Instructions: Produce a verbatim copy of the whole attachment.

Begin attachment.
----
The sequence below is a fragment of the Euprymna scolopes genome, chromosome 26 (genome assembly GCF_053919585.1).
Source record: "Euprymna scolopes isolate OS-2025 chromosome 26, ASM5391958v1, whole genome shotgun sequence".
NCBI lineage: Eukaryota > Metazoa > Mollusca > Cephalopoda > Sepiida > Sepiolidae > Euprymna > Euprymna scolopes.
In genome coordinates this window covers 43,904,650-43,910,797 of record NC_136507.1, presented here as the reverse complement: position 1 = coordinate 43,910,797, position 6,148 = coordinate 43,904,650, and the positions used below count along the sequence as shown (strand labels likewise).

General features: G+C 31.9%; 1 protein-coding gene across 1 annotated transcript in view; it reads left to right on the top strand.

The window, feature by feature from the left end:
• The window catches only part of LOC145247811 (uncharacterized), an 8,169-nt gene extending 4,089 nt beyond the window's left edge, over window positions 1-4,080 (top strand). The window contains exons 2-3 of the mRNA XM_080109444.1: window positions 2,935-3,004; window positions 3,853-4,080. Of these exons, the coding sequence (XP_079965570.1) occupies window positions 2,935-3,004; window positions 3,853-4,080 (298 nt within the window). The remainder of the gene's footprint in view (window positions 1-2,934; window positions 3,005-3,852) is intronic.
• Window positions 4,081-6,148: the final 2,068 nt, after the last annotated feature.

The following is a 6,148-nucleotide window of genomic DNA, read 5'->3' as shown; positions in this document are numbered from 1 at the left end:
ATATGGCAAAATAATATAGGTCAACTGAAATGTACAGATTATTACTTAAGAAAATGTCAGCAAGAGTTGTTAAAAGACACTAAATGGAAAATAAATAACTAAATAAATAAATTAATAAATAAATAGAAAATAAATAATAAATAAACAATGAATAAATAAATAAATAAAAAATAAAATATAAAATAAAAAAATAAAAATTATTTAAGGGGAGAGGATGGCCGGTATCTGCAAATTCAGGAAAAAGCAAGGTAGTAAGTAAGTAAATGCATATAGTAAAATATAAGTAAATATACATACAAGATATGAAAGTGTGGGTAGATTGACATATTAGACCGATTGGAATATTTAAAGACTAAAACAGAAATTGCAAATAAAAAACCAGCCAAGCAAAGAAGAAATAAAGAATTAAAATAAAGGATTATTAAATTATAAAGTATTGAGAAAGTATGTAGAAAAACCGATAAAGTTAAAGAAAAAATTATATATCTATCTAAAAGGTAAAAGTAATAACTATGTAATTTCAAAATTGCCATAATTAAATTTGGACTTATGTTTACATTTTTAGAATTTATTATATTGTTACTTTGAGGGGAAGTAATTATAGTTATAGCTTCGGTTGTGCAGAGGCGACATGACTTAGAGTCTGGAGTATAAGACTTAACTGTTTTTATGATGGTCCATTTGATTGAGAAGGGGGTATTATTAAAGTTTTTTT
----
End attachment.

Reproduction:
The sequence below is a fragment of the Euprymna scolopes genome, chromosome 26 (genome assembly GCF_053919585.1).
Source record: "Euprymna scolopes isolate OS-2025 chromosome 26, ASM5391958v1, whole genome shotgun sequence".
NCBI lineage: Eukaryota > Metazoa > Mollusca > Cephalopoda > Sepiida > Sepiolidae > Euprymna > Euprymna scolopes.
In genome coordinates this window covers 43,904,650-43,910,797 of record NC_136507.1, presented here as the reverse complement: position 1 = coordinate 43,910,797, position 6,148 = coordinate 43,904,650, and the positions used below count along the sequence as shown (strand labels likewise).

General features: G+C 31.9%; 1 protein-coding gene across 1 annotated transcript in view; it reads left to right on the top strand.

The window, feature by feature from the left end:
• The window catches only part of LOC145247811 (uncharacterized), an 8,169-nt gene extending 4,089 nt beyond the window's left edge, over window positions 1-4,080 (top strand). The window contains exons 2-3 of the mRNA XM_080109444.1: window positions 2,935-3,004; window positions 3,853-4,080. Of these exons, the coding sequence (XP_079965570.1) occupies window positions 2,935-3,004; window positions 3,853-4,080 (298 nt within the window). The remainder of the gene's footprint in view (window positions 1-2,934; window positions 3,005-3,852) is intronic.
• Window positions 4,081-6,148: the final 2,068 nt, after the last annotated feature.

The following is a 6,148-nucleotide window of genomic DNA, read 5'->3' as shown; positions in this document are numbered from 1 at the left end:
ATATGGCAAAATAATATAGGTCAACTGAAATGTACAGATTATTACTTAAGAAAATGTCAGCAAGAGTTGTTAAAAGACACTAAATGGAAAATAAATAACTAAATAAATAAATTAATAAATAAATAGAAAATAAATAATAAATAAACAATGAATAAATAAATAAATAAAAAATAAAATATAAAATAAAAAAATAAAAATTATTTAAGGGGAGAGGATGGCCGGTATCTGCAAATTCAGGAAAAAGCAAGGTAGTAAGTAAGTAAATGCATATAGTAAAATATAAGTAAATATACATACAAGATATGAAAGTGTGGGTAGATTGACATATTAGACCGATTGGAATATTTAAAGACTAAAACAGAAATTGCAAATAAAAAACCAGCCAAGCAAAGAAGAAATAAAGAATTAAAATAAAGGATTATTAAATTATAAAGTATTGAGAAAGTATGTAGAAAAACCGATAAAGTTAAAGAAAAAATTATATATCTATCTAAAAGGTAAAAGTAATAACTATGTAATTTCAAAATTGCCATAATTAAATTTGGACTTATGTTTACATTTTTAGAATTTATTATATTGTTACTTTGAGGGGAAGTAATTATAGTTATAGCTTCGGTTGTGCAGAGGCGACATGACTTAGAGTCTGGAGTATAAGACTTAACTGTTTTTATGATGGTCCATTTGATTGAGAAGGGGGTATTATTAAAGTTTTTTT